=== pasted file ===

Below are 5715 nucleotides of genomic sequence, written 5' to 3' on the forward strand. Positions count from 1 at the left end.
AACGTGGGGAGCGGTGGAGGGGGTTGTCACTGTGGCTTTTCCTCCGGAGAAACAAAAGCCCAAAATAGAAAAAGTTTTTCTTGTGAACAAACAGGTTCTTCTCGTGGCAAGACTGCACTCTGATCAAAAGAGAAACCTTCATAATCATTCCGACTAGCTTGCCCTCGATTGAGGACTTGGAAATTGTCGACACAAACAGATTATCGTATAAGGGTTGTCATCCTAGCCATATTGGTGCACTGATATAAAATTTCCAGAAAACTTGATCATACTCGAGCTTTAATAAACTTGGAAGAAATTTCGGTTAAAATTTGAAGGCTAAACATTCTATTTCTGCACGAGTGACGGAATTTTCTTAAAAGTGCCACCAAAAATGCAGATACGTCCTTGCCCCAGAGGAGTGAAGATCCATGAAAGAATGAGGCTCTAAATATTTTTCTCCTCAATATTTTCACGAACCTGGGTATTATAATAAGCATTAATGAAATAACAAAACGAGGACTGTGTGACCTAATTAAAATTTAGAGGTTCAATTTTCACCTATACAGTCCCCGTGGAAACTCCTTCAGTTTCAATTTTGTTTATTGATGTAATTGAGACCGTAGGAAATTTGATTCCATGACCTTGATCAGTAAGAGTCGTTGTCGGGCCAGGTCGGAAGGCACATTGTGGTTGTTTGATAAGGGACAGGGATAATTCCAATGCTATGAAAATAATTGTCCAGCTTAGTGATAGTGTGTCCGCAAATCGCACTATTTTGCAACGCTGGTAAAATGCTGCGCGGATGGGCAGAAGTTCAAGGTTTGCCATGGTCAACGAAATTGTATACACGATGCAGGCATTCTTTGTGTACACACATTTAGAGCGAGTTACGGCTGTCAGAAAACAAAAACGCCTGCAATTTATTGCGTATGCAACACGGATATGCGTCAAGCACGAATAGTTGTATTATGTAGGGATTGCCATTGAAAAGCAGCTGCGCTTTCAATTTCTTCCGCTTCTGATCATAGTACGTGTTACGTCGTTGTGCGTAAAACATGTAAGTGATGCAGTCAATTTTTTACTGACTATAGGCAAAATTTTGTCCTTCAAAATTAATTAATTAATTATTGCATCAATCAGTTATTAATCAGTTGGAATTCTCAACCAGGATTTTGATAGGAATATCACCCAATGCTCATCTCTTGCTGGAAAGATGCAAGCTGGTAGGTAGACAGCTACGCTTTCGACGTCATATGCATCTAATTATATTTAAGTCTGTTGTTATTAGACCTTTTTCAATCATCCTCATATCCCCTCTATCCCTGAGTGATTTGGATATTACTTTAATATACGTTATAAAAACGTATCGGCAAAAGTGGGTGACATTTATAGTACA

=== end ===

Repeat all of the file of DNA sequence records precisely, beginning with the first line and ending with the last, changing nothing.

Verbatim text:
Below are 5715 nucleotides of genomic sequence, written 5' to 3' on the forward strand. Positions count from 1 at the left end.
AACGTGGGGAGCGGTGGAGGGGGTTGTCACTGTGGCTTTTCCTCCGGAGAAACAAAAGCCCAAAATAGAAAAAGTTTTTCTTGTGAACAAACAGGTTCTTCTCGTGGCAAGACTGCACTCTGATCAAAAGAGAAACCTTCATAATCATTCCGACTAGCTTGCCCTCGATTGAGGACTTGGAAATTGTCGACACAAACAGATTATCGTATAAGGGTTGTCATCCTAGCCATATTGGTGCACTGATATAAAATTTCCAGAAAACTTGATCATACTCGAGCTTTAATAAACTTGGAAGAAATTTCGGTTAAAATTTGAAGGCTAAACATTCTATTTCTGCACGAGTGACGGAATTTTCTTAAAAGTGCCACCAAAAATGCAGATACGTCCTTGCCCCAGAGGAGTGAAGATCCATGAAAGAATGAGGCTCTAAATATTTTTCTCCTCAATATTTTCACGAACCTGGGTATTATAATAAGCATTAATGAAATAACAAAACGAGGACTGTGTGACCTAATTAAAATTTAGAGGTTCAATTTTCACCTATACAGTCCCCGTGGAAACTCCTTCAGTTTCAATTTTGTTTATTGATGTAATTGAGACCGTAGGAAATTTGATTCCATGACCTTGATCAGTAAGAGTCGTTGTCGGGCCAGGTCGGAAGGCACATTGTGGTTGTTTGATAAGGGACAGGGATAATTCCAATGCTATGAAAATAATTGTCCAGCTTAGTGATAGTGTGTCCGCAAATCGCACTATTTTGCAACGCTGGTAAAATGCTGCGCGGATGGGCAGAAGTTCAAGGTTTGCCATGGTCAACGAAATTGTATACACGATGCAGGCATTCTTTGTGTACACACATTTAGAGCGAGTTACGGCTGTCAGAAAACAAAAACGCCTGCAATTTATTGCGTATGCAACACGGATATGCGTCAAGCACGAATAGTTGTATTATGTAGGGATTGCCATTGAAAAGCAGCTGCGCTTTCAATTTCTTCCGCTTCTGATCATAGTACGTGTTACGTCGTTGTGCGTAAAACATGTAAGTGATGCAGTCAATTTTTTACTGACTATAGGCAAAATTTTGTCCTTCAAAATTAATTAATTAATTATTGCATCAATCAGTTATTAATCAGTTGGAATTCTCAACCAGGATTTTGATAGGAATATCACCCAATGCTCATCTCTTGCTGGAAAGATGCAAGCTGGTAGGTAGACAGCTACGCTTTCGACGTCATATGCATCTAATTATATTTAAGTCTGTTGTTATTAGACCTTTTTCAATCATCCTCATATCCCCTCTATCCCTGAGTGATTTGGATATTACTTTAATATACGTTATAAAAACGTATCGGCAAAAGTGGGTGACATTTATAGTACA